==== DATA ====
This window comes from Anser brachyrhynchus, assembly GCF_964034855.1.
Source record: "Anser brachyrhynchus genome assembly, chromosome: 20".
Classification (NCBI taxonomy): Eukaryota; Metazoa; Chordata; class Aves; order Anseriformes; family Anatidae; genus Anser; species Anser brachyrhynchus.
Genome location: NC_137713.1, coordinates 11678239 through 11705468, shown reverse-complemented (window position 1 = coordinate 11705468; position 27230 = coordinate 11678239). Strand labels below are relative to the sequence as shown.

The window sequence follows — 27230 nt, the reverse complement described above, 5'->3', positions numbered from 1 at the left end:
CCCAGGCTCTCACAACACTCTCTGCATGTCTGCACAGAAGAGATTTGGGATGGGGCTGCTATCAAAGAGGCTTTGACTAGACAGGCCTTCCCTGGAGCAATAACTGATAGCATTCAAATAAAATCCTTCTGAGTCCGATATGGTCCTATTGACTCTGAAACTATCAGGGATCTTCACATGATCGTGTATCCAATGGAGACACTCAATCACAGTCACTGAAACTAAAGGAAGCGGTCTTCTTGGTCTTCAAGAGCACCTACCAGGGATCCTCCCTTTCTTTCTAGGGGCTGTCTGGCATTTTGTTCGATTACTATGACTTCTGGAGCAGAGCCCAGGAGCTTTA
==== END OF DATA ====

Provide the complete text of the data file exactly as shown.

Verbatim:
This window comes from Anser brachyrhynchus, assembly GCF_964034855.1.
Source record: "Anser brachyrhynchus genome assembly, chromosome: 20".
Classification (NCBI taxonomy): Eukaryota; Metazoa; Chordata; class Aves; order Anseriformes; family Anatidae; genus Anser; species Anser brachyrhynchus.
Genome location: NC_137713.1, coordinates 11678239 through 11705468, shown reverse-complemented (window position 1 = coordinate 11705468; position 27230 = coordinate 11678239). Strand labels below are relative to the sequence as shown.

The window sequence follows — 27230 nt, the reverse complement described above, 5'->3', positions numbered from 1 at the left end:
CCCAGGCTCTCACAACACTCTCTGCATGTCTGCACAGAAGAGATTTGGGATGGGGCTGCTATCAAAGAGGCTTTGACTAGACAGGCCTTCCCTGGAGCAATAACTGATAGCATTCAAATAAAATCCTTCTGAGTCCGATATGGTCCTATTGACTCTGAAACTATCAGGGATCTTCACATGATCGTGTATCCAATGGAGACACTCAATCACAGTCACTGAAACTAAAGGAAGCGGTCTTCTTGGTCTTCAAGAGCACCTACCAGGGATCCTCCCTTTCTTTCTAGGGGCTGTCTGGCATTTTGTTCGATTACTATGACTTCTGGAGCAGAGCCCAGGAGCTTTA